You are not always sure whether you should consult an attorney for a minor vehicle accident. You may not feel hurt at the time of the crash. Some people think that it would not be worth the effort. A rule of thumb is, it is always safer to make a claim. Injuries may not show up right away – it could be days, weeks, or even months before a pain or injury shows itself after an accident. You could lose out on having your medical bills paid for and a chance of a monetary benefit for pain and suffering.
Can I make a claim?
The main question concerning a claim for a “small” accident is whether your state is a no-fault state. What that means is your insurance company will pay some of the charges incurred in the accident whether or not it was your fault. Legislatures in various states made that law to process claims more quickly.
You can argue whether the no fault law is a wise one or not, but in most states it has cut down on smaller claims. If and when a claim reaches a higher amount of injury damages, then the no fault no longer applies. It is then considered a serious case and your lawyer will proceed accordingly.
Of course the wording of the no fault bill varies from state to state. In many of the states, a limit of $2000 applies to a no fault claim. Anything over that amount can go to an attorney. Other states put a minimum amount to the medical bills or certain injuries. A few of the states have made a higher amount mandatory statute before allowing a claim – some as high as $40,000 and loss of job. In the states that do not have a no fault law, you are allowed to file a claim no matter what the injuries. As you can see, it is wise to always consult an attorney to make sure what your state law is.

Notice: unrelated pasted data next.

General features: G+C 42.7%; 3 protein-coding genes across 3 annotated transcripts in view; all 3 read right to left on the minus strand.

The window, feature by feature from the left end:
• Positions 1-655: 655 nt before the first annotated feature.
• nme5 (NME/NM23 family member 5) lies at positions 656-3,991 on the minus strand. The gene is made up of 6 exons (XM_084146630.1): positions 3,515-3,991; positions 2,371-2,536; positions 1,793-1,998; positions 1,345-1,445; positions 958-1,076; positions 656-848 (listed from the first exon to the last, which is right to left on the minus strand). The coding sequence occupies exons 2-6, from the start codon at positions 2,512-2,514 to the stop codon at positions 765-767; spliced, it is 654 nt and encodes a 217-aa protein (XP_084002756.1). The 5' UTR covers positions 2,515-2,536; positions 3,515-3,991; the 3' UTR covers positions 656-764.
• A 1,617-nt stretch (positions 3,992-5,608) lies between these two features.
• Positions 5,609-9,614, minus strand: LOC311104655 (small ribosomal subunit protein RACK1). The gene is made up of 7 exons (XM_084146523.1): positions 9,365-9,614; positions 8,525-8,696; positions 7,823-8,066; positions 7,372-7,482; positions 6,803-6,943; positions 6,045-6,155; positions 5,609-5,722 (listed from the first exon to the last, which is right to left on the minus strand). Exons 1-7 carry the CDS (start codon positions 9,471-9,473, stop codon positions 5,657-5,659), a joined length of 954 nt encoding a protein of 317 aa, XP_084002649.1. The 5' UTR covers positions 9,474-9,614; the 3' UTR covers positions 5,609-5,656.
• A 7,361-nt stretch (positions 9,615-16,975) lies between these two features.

What are your symptoms?
You do not usually have serious injuries from a “minor” accident. Then again, sometimes it is hard to know just how an accident will affect your body. Some of the symptoms from a minor accident might be pain in your neck and shoulders, headaches, pain in your muscles or strains in your ligaments. Pain may not happen immediately after an accident. Many people only feel pain and suffering after a few hours, days or even weeks.
Should I or should I not seek treatment?
By all means if you do not feel right after an accident, if you are aching or your neck or shoulders hurt, you need to visit your doctor or even an emergency center if you think it could be serious. One fact you should know – most insurance companies will consider you “ok” if you don’t at least visit your doctor after an accident. And then if you later try to claim you have injuries due to the accident, you will have a lot of trouble proving it!
Pain and Suffering – how much is it worth?
A small claim may not have much of a value, but you need to know a few facts. You had a car accident where someone hits you and it is their fault. The damage is not much to your car, but you are having headaches and some pain in your neck by the next day. You went to your doctor and after examining you, he tells you to give it a few days and see how you feel. Let’s say the pain did not go away, so you decided to see a chiropractor. After a few weeks of treatment, you had no more pain. No work was missed. If you lived in a no fault state, you would probably not be allowed to file a claim. When your insurance adjuster views your car he will probably state that this was indeed a minor accident, and that you would be qualified for reimbursement or compensation. No major injury, no major damage, no major settlement.
If you have been the victim of an accident for which you were not at fault, it’s an excellent idea to hire an Austin injury lawyer right away. Under the rules of the state of Texas, you have a period of two years from the time of the injury in order to file your claim. […]
If you were injured through the fault of somebody else in any kind of an accident in Texas, you’ll want to pay particular attention to the applicable statute of limitations. A statute of limitations in a personal injury case operates as a deadline for filing your lawsuit. In accordance with the provisions of section 13.001 […]